Passipoularidou’s Weblog

Ιουνίου 29, 2013

5 Forget-Me-Not Tips for Painting Eyes

Filed under: ΚΑΛΛΙΤΕΧΝΙΚΑ — passipoularidou @ 12:05 μμ

5 Forget-Me-Not Tips for Painting Eyes

26 Apr 2011 by Courtney Jordan

      Van Gogh’s self-portrait (detail) is an exercise in line, but notice how it
varies in thickness and direction, especially around the eyes .

If the eyes are the windows to the soul, then a painter needs to get them right when creating a portrait. But the «oval, circle, dot» anatomy of the eye that we all first learned as children is far removed from how to give the illusion of a real eye in your work. Here are a few tips about painting the eye that I like to keep in mind.  I hope these will help guide you when it comes time to depict this particular facial feature.


There are two lids to the eye, one above and one below. The lower lid is the one most people tend to forget, so be mindful to define it. This will prevent the eye looking like it is hovering above the face instead of securely seated in its socket.

It isn’t just the eye that gives the sense of roundness or three-dimensionality in a work. The cheekbone and brow ridge give a sense of the curve around the eye as well.

Highlight the upper eyelid and cast the lower lid in subtle shadow–that’s the way to give it roundness. Also don’t forget to depict the crease where the upper lid folds when the eye is open.

As with most features on the face, nothing is really defined with strong, unbroken lines. Use varied lines and shading to create the peaks and valleys that turn the form.


Jusepe de Ribera’s Penitent Magdalene 
(detail) is an example of how emotive eyes 
can be. Notice how convincing the eye
socket and area around the eye is painted.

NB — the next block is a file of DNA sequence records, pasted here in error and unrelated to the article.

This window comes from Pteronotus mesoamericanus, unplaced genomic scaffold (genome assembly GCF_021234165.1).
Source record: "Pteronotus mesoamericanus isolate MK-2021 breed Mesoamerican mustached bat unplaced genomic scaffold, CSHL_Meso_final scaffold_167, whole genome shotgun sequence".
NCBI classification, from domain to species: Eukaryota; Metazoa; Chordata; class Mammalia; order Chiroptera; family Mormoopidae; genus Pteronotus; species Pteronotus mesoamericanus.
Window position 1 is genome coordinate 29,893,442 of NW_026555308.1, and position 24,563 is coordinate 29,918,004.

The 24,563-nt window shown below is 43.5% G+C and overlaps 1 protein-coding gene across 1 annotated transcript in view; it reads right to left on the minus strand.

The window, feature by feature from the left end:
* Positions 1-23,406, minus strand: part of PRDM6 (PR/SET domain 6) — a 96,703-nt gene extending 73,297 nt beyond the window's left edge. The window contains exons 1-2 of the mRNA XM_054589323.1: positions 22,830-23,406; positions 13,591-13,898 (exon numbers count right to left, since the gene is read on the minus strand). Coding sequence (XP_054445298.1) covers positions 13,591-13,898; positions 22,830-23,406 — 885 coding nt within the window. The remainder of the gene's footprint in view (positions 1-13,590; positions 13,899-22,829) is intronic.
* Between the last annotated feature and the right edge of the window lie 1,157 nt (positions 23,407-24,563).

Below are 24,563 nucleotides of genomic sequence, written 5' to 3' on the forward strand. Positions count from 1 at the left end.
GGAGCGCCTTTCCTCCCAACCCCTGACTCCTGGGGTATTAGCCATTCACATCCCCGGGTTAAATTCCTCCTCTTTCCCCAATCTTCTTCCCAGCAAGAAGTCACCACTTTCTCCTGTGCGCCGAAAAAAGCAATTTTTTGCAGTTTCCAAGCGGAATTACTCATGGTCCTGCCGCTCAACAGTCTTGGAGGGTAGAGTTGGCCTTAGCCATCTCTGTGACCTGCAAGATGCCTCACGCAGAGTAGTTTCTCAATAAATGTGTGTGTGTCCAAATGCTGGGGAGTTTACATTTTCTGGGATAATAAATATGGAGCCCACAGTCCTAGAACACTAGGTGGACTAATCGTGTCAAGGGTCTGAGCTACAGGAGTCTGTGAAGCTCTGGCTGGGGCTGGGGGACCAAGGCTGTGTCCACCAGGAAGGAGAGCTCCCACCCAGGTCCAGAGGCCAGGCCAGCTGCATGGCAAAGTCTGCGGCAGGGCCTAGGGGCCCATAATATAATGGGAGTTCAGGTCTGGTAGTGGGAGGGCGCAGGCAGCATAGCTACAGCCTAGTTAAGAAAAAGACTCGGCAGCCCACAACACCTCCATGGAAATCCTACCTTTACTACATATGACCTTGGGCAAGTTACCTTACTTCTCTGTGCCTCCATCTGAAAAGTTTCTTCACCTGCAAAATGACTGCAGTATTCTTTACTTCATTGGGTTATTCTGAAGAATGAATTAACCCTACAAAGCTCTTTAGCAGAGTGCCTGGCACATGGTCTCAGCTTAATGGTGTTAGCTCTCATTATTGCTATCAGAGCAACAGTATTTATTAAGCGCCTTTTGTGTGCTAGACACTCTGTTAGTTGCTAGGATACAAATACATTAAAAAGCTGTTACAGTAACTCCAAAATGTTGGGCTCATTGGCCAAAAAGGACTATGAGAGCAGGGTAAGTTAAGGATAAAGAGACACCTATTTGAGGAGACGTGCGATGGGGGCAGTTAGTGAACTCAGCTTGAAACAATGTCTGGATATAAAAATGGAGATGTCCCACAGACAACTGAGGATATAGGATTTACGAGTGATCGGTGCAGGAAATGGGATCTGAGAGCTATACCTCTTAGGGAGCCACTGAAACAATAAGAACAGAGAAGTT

We all love the idea of bright eyes, but that doesn’t mean the eyeball itself is pure white. Try a pale grey or beige and lighten it up with a bit of skin tone color for the eyeball. It’ll look more natural that way.


The facial features of every person are so unique, and yet there’s a commonality about them. If you can master these intricate features, you put yourself in a position of painting anything well. For that reason, I’m always on the hunt for more insight and feedback on what makes a compelling, believable portrait.

In Ron Hicks’ DVD downloadMastering Oil Portrait Painting, the artist takes the complexity of the human face and breaks it down to shapes and values–a lesson that can never steer you wrong and has practical applications for any painting you attempt. David Leffel’s Self-Portraits showed me how an artist can learn and create stirring self-portraits that teach lifelong lessons for the artist.

And then there’s always my go-to: Portrait Highlights. I keep it open on my computer all the time, learning from practicing artists and Old Masters alike. I’ve gained a lot from these sources, and will continue to do so in the hopes of bettering myself as an artist. I hope they put you on the same path. Enjoy!



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